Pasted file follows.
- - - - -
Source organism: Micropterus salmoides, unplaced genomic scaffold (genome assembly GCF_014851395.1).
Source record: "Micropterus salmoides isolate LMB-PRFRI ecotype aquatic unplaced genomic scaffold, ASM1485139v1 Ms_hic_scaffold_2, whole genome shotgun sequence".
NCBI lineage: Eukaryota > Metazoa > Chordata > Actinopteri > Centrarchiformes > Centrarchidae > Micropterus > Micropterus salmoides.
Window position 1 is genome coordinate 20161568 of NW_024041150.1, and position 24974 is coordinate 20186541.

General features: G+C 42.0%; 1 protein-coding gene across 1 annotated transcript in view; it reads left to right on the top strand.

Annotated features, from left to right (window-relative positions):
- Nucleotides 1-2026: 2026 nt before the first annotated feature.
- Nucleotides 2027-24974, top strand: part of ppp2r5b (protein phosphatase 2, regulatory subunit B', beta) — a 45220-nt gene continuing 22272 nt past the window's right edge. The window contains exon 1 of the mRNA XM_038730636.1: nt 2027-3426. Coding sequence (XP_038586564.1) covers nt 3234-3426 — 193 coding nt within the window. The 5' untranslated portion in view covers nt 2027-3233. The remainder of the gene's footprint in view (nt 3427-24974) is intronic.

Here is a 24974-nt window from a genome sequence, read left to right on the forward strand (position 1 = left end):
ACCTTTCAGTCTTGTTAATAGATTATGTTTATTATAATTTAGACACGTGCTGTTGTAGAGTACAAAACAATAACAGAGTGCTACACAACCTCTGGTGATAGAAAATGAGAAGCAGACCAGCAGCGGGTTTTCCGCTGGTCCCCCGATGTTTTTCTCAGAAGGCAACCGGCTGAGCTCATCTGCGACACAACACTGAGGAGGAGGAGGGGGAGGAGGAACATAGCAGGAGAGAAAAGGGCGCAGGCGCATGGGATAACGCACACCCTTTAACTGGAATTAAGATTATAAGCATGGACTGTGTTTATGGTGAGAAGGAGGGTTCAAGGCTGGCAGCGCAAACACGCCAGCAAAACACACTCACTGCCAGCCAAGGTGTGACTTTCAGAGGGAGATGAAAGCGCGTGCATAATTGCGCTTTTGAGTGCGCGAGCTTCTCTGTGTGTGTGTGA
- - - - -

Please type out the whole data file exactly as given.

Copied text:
Source organism: Micropterus salmoides, unplaced genomic scaffold (genome assembly GCF_014851395.1).
Source record: "Micropterus salmoides isolate LMB-PRFRI ecotype aquatic unplaced genomic scaffold, ASM1485139v1 Ms_hic_scaffold_2, whole genome shotgun sequence".
NCBI lineage: Eukaryota > Metazoa > Chordata > Actinopteri > Centrarchiformes > Centrarchidae > Micropterus > Micropterus salmoides.
Window position 1 is genome coordinate 20161568 of NW_024041150.1, and position 24974 is coordinate 20186541.

General features: G+C 42.0%; 1 protein-coding gene across 1 annotated transcript in view; it reads left to right on the top strand.

Annotated features, from left to right (window-relative positions):
- Nucleotides 1-2026: 2026 nt before the first annotated feature.
- Nucleotides 2027-24974, top strand: part of ppp2r5b (protein phosphatase 2, regulatory subunit B', beta) — a 45220-nt gene continuing 22272 nt past the window's right edge. The window contains exon 1 of the mRNA XM_038730636.1: nt 2027-3426. Coding sequence (XP_038586564.1) covers nt 3234-3426 — 193 coding nt within the window. The 5' untranslated portion in view covers nt 2027-3233. The remainder of the gene's footprint in view (nt 3427-24974) is intronic.

Here is a 24974-nt window from a genome sequence, read left to right on the forward strand (position 1 = left end):
ACCTTTCAGTCTTGTTAATAGATTATGTTTATTATAATTTAGACACGTGCTGTTGTAGAGTACAAAACAATAACAGAGTGCTACACAACCTCTGGTGATAGAAAATGAGAAGCAGACCAGCAGCGGGTTTTCCGCTGGTCCCCCGATGTTTTTCTCAGAAGGCAACCGGCTGAGCTCATCTGCGACACAACACTGAGGAGGAGGAGGGGGAGGAGGAACATAGCAGGAGAGAAAAGGGCGCAGGCGCATGGGATAACGCACACCCTTTAACTGGAATTAAGATTATAAGCATGGACTGTGTTTATGGTGAGAAGGAGGGTTCAAGGCTGGCAGCGCAAACACGCCAGCAAAACACACTCACTGCCAGCCAAGGTGTGACTTTCAGAGGGAGATGAAAGCGCGTGCATAATTGCGCTTTTGAGTGCGCGAGCTTCTCTGTGTGTGTGTGA